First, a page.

Rediscovering WWII’s female ’computers’ - CNN.com
Computer, at that point, was a job title, not a machine. Long before the sisters were businesswomen, community activists, mothers or grandmothers, they were recruited by the U.S. military to do ballistics research. They worked six days a week, sometimes pulling double or triple shifts, along with dozens of other women.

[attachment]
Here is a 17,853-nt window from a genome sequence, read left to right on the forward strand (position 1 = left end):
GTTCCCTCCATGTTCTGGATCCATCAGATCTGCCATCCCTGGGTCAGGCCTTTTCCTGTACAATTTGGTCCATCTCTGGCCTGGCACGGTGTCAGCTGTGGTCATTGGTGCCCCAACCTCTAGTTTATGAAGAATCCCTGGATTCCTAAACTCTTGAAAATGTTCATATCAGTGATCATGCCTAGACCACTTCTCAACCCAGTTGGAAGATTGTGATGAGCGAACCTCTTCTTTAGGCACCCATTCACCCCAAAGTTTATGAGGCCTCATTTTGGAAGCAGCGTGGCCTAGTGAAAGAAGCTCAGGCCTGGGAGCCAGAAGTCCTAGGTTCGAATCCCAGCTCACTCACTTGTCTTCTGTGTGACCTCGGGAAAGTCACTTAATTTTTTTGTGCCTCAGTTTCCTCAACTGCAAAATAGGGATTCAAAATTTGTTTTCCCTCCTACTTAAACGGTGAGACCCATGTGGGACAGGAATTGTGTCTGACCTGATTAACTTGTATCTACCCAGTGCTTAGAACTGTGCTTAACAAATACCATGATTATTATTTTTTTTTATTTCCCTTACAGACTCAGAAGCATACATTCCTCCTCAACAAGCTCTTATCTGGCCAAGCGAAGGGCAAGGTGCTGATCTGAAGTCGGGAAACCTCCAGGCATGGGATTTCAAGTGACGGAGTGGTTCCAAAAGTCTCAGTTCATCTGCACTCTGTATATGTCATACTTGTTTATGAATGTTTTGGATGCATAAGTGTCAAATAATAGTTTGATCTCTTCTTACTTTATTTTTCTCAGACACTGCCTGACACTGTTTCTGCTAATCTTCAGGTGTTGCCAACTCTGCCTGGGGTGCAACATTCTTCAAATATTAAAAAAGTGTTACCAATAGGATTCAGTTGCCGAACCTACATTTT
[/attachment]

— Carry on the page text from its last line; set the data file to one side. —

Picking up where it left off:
The weapons trajectories they calculated were passed out to soldiers in the field and bombardiers in the air. Some of their colleagues went on to program the earliest of general-purpose computers, the ENIAC.
It wasn’t factory work, but they were “Rosies” nonetheless, filling jobs that men would’ve taken if they hadn’t been at war or wrapped up in other military research.